Hürtgen

I have long had an interest in militarised landscapes, but these images have always been from a period of relative peace. I needed a research trip to see a battlefield first-hand. My research took me to the scene of one of the bloodiest battles of World War II: the Hürtgen Forest in Germany.

German Dragons Teeth in the forest Siegfried Line

‘Grüne Hölle’ (Green Hell) is what German soldiers termed the Hürtgen Forest. It is a heavily wooded area of evergreen pine trees about twenty miles long by ten miles wide along the Belgium/German border. The battle lasted for five months from September 1944 till February 1945.

My research began from a premise that information represents an ever-present dimension of warfare and strategy. Although World War II bore witness to the exploiting of new information technology, such as the electromagnetic spectrum, long-range missiles and precision munitions, the fighting in the Hürtgen was mainly close-quarter combat, either using hand grenades, artillery fire or even hand-to-hand combat.

The question I wanted to explore through this research trip was: does the physical terrain of the landscape continue to dictate how a battle is fought, itself becoming a weapon of war? Or will the Clausewitzian model of war be superseded by Baudrillard’s notion of ‘clean warfare’.

The dense, dark forest of the Hürtgen
Entrance to bunker #135

The Hürtgen is one of the best-preserved battlefields in Europe because of the unorthodox terrain of dense forestland. Bunkers and Dragon’s Teeth litter the area, and there is even evidence of the sunken trenches. The area is still heavily mined and so I hired a guide – Klaus Shultz, who had fought in the Hürtgen as a young German soldier. My plan was to retrace the American’s advance through the forest along the Kall trail.

In September 1944 the first Allied patrol crossed the German frontier at the deep forest belt of Hürtgenwald. Months of bloody battle ensued, sucking in more and more men from both sides. The American’s reason for pushing through the forest rather than going around was simply to deny the enemy a base from which to counterattack. The Germans stubbornly defended the Hürtgen as they were protecting the Roer Dams, which the American’s were unaware of. But the terrain also made it ideal for defence and slowed the American advance, allowing the Germans time to build up troops in the Ardennes for a counter-offensive planned for December 1944.

The Kall Trail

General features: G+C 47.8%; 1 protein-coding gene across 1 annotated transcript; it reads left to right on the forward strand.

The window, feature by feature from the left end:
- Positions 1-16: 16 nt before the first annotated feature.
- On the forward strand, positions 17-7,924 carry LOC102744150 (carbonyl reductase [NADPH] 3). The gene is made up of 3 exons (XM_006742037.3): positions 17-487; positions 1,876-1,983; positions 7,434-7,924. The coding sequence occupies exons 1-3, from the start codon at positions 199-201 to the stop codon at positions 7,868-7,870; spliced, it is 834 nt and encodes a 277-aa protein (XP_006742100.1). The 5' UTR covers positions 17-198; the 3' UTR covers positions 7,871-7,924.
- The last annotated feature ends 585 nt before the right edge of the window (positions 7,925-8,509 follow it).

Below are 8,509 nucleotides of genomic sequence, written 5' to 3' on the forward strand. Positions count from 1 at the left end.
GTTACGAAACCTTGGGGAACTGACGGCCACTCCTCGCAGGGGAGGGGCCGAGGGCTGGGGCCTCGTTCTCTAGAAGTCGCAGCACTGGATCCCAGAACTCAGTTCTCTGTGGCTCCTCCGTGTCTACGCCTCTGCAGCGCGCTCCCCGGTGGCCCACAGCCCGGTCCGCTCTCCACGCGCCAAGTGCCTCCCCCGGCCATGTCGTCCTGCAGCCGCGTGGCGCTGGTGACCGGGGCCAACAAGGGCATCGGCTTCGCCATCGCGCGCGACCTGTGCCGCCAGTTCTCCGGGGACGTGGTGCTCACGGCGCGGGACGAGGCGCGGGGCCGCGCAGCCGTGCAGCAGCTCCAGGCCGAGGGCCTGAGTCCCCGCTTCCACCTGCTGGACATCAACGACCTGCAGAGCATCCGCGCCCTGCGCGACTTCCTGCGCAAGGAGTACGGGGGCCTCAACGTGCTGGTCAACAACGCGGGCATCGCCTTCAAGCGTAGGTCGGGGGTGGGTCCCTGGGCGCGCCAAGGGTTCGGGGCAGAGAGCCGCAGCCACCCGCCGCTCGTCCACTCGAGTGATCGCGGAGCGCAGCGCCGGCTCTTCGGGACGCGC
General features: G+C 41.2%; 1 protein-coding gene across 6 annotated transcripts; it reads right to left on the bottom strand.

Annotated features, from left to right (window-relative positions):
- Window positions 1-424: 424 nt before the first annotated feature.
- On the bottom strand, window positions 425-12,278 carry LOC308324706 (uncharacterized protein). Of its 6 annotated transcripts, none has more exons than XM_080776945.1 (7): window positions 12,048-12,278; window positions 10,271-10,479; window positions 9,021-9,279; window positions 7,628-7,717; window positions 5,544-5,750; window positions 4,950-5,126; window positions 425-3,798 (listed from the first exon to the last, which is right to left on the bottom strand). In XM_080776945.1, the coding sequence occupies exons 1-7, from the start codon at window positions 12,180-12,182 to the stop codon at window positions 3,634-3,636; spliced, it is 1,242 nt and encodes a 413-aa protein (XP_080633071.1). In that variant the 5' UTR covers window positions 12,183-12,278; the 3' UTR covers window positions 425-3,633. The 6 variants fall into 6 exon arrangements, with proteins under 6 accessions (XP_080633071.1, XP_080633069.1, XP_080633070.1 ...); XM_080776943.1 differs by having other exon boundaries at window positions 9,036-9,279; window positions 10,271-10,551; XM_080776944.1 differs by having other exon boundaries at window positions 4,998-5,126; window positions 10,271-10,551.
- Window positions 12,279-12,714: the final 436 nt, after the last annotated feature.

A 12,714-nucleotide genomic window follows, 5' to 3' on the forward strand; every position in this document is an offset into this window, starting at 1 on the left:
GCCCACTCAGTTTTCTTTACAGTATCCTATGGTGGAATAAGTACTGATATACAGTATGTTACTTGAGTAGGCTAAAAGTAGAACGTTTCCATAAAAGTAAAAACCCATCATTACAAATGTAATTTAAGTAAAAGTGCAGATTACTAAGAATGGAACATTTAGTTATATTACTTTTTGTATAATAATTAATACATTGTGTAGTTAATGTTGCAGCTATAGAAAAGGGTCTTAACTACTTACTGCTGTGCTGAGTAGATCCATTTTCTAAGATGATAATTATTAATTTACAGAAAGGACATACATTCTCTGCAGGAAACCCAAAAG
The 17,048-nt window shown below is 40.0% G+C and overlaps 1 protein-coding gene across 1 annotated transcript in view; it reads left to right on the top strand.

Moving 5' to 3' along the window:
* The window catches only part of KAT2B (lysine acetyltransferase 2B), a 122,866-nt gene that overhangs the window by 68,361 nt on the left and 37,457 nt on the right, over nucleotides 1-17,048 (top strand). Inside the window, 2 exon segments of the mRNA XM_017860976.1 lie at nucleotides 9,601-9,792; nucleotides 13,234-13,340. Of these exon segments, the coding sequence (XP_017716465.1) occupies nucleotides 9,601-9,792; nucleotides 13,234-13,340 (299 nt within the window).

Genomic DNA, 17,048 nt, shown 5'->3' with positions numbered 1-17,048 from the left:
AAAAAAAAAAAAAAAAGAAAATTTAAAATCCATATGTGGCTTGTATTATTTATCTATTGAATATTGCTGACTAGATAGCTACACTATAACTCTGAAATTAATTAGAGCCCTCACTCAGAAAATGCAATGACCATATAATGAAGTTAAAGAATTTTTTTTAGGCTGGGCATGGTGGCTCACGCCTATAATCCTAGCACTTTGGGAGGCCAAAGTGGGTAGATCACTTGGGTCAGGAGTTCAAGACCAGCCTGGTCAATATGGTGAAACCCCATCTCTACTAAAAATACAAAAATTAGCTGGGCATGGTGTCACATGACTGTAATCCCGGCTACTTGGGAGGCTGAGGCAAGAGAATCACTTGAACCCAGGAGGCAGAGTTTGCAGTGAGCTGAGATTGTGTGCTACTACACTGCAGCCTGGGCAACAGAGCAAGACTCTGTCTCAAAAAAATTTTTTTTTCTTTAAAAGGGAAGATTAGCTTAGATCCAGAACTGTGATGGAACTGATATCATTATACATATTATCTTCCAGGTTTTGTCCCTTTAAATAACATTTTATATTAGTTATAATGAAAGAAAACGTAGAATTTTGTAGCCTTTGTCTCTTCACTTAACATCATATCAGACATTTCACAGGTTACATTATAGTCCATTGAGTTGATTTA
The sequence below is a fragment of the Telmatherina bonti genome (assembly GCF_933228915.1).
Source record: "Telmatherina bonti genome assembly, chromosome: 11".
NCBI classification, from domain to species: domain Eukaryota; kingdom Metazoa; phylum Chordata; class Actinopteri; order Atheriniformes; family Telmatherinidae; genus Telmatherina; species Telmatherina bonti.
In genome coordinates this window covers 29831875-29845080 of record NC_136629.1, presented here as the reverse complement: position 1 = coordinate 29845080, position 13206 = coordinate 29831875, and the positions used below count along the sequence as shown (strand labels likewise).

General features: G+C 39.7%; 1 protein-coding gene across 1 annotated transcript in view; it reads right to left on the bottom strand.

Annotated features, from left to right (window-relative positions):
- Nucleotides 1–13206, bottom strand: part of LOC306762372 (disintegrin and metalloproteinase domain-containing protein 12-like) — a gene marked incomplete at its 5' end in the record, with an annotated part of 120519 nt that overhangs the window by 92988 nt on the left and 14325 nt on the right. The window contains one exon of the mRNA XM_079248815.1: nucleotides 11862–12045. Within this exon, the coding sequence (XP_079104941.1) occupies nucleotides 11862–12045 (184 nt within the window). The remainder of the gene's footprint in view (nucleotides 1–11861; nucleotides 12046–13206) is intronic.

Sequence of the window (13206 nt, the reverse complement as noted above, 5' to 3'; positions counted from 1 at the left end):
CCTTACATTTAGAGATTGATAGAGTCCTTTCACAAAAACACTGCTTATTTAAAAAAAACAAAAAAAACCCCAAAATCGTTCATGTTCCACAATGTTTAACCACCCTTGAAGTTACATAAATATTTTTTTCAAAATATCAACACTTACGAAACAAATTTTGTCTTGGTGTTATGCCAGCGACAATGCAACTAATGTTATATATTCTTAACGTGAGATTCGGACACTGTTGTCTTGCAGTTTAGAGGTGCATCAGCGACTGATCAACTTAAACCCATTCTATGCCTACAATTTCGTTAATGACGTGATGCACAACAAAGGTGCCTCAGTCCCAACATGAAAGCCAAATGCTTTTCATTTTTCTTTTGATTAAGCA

The Kall Trail runs through the forest, dropping down the Kall Gorge to the river. In places it is only nine-feet wide and it was flanked on both sides by German-held territory, but this was to be the 28th Division’s main supply route. Many tanks got stuck as they threw tracks, hit mines or slipped down the steep gorge.

The Hürtgen produced its own grim type of warfare. The terrain of dense evergreens, tightly packed and rising to seventy-five to a hundred feet above the damp forest floor, made orientation difficult. Many units lost their way as trails were blocked by felled trees and mines. The weather was also a factor as it rained for days on end, producing thick mud. To make matters worse this soon turned to sleet and snow as the autumn progressed. The Americans were unable to make use of their superior armour and air power. Artillery fire proved all the more deadly because of tree bursts and the use of hand grenades and hand-to-hand fighting was common. The muddy forest floor soon became chocked with broken-down weapons, making it impossible to move supplies forward or to evacuate the wounded. Many soldiers also fell victim to trench foot, frostbite and respiratory diseases.

By the second week of December 1944 the Americans finally crossed through the Hürtgen forest and reached the Roer Plain. By then the importance of the Dams had become obvious, but the Ardennes offensive prevented any further operations.

Approximately 33,000 Americans were killed in the Hürtgen, which was more than a quarter of the total of force committed. The Germans lost approximately 28,000 men and the forest floor is littered with memorial symbols: flags, makeshift wooden crosses, or sometimes just piles of stones. Many local civilians also lost their lives.

Memorial to fallen American soldiers in the Hürtgen Forest

In the end the American’s claimed victory, but all that was really gained was 50 square miles of real estate of no real tactical value.

In April 2005 I headed over to Aachen to meet my guide. I found the first-hand experience of this claustrophobic and disorientating terrain gave rise to an emotive quality in my work. Following the Kall trail and listening to my guides personal experiences gave a chilling perspective to the quiet forest.

Thrown tank tracks are still evident in places as are dugouts, as well as the crumbling bunkers and Dragon’s Teeth. The lack of any horizon increases the sense of claustrophobia, and even in April when I made my trip, the sunlight barely filtered through the trees.

The viewer of these works is no longer confronted by faceless machinery, but instead is confronted with history in its rawest state. The work portrays the impact of war’s destructive power, left as inscriptions upon the landscape.

 

 

 


Bibliography
The Battle of the Huertgen Forest. Charles B. MacDonald. University of Pennsylvania Press. 2002.
The Battle of the Hürtgen Forest. Karel Margry. Published in After the Battle, Number 71, 1991.
On War – Carl Von Clausewitz originally published 1832, republished by Penguin 1982
The Gulf War did not take place – Jean Baudrillard. Power publications. Translated by Paul Patton 1995.
Museum Hürtgenwald – Vossenack

 

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